British split in the Near East negotiations.
."Fort William, Ont.���It is expected
that the next official figures on grain
in storage in lake head elevators will
show a considerable increase over previous figures for the present season.
Gradually the congestion on seaboard
routes is-making its effect felt here.
��� Export demand is still good, but export demand does not affect conditions here, with intervening ports" and
routes choked with the.flow of grain.
Indications are that forced deliveries
under contract are not the style just
now. These forced deliveries were
the justification for some fancy,prices
for cargo space earlier in the season,
but right how carriers are bidding for
cargoes    rather    than    shippers. for
���'space.''-.��� The shippers could use tiie
space, and they will have to ship
sometime, but indications -are that
they are delaying in the hope that the
-congestion:in eastern ports will-be relieved .and that they will not be forced
l.o ..face demurrage  claims,  which in
several instances have changed expected profits into considerable losses.-
Recent marine reports have revealed
several boats "waiting orders" here.
They are waiting to see whether the
carrier "or shipper is to pay for the
time lost-in eastern ports. The cost
is in a measure reflected in the cheaper rates, which have ruled higher this
year than has been pleasing to shippers.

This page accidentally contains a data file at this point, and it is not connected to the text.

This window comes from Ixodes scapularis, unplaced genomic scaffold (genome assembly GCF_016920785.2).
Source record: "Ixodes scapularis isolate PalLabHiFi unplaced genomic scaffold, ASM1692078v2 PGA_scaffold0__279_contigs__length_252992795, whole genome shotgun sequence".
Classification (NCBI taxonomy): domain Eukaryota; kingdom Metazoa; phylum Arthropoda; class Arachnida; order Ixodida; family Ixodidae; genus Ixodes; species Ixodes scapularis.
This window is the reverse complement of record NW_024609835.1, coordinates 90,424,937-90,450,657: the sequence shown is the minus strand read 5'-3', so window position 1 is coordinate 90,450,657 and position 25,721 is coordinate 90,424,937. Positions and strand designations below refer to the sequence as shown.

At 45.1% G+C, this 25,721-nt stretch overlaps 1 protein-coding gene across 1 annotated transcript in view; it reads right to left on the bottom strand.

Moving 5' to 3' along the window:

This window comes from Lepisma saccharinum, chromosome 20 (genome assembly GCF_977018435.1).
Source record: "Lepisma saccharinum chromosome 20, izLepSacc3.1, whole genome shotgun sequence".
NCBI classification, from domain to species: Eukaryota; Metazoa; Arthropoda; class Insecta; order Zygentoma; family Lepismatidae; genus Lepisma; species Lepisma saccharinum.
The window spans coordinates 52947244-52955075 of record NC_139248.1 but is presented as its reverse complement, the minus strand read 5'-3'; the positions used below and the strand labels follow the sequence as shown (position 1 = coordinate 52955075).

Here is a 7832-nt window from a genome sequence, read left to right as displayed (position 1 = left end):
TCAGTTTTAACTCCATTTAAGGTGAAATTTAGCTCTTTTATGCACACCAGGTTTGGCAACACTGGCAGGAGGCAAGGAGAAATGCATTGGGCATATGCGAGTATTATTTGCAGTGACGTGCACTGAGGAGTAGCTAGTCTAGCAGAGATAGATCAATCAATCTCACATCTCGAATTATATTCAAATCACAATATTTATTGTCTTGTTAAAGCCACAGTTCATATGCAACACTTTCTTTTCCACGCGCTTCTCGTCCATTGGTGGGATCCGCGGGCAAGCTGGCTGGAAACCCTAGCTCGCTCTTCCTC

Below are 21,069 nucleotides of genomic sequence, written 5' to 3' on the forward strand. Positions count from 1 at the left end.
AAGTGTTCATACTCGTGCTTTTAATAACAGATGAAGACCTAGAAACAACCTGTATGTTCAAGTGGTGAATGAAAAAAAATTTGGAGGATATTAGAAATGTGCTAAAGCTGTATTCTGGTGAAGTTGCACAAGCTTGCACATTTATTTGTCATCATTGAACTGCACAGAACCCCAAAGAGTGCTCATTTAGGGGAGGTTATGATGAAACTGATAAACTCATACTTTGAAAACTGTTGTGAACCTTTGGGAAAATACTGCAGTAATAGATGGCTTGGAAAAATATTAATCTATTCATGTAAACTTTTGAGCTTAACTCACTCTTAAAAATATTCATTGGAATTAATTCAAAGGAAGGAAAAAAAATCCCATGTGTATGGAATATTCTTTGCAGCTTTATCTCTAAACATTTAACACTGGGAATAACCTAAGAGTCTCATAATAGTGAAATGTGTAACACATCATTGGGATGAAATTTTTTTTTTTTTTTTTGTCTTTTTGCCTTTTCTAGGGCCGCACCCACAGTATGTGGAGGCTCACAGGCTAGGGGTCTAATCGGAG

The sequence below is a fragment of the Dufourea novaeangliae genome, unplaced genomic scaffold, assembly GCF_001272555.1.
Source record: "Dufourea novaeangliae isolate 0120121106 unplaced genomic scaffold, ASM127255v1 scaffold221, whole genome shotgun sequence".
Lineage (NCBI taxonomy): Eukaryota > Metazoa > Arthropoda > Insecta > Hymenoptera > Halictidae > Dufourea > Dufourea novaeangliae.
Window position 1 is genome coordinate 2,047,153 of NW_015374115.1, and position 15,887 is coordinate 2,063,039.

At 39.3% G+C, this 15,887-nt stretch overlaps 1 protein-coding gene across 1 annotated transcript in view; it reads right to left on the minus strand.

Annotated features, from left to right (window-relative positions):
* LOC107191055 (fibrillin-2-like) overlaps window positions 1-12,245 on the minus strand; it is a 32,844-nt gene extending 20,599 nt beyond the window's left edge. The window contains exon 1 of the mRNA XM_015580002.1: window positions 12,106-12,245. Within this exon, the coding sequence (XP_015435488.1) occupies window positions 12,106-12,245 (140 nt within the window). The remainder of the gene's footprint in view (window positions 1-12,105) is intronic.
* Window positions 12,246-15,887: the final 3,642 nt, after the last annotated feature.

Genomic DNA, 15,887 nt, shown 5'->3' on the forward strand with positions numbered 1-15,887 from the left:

Just now no immediate congestion
is feared here, but the trend is certainly toward that development. (There
is still space for millions of bushels in
elevators liere, but the incoming
stream is constant, while the outgo is
intermittent. Lately the gain of the
incoming' stream has increased its
lead over outgoing shipments. Whether any change is to be anticipated before the end of navigation is largely
a matter of opinion. Generally, the
opinion'is that the eastern ports are
doing as much as they are capable ,of
doing. V . \
Mrs. Annie J-I. Derrett, Editor and
Proprietor of The Echo, Pincher
Creek, Alberta.
Aftermath of British Elections
Expected   That   Bonar"  Law's   Actual
Majority Will  Be About-Eighty    -.
.... London.���Now that. the.elect ion battle has ended, interest turns to.the
future fortunes of Right Jlon. David
Lloyd George, whose' star is temporarily, eclipsed, and, second, of the
Labor party, more than oh those of
the -new- Conservative Government.
. Until the new Parliament.is shaken
down, the exact strength of Premier
Bonar Law's actual majority will
not -be. known, but it probably'will
be about SO, which constitutes a good
working riiajority, and -. renders   .the
.Conservatives completely ; independent, of help from other quarters.    ..."
. - The ' Government . 'supporters no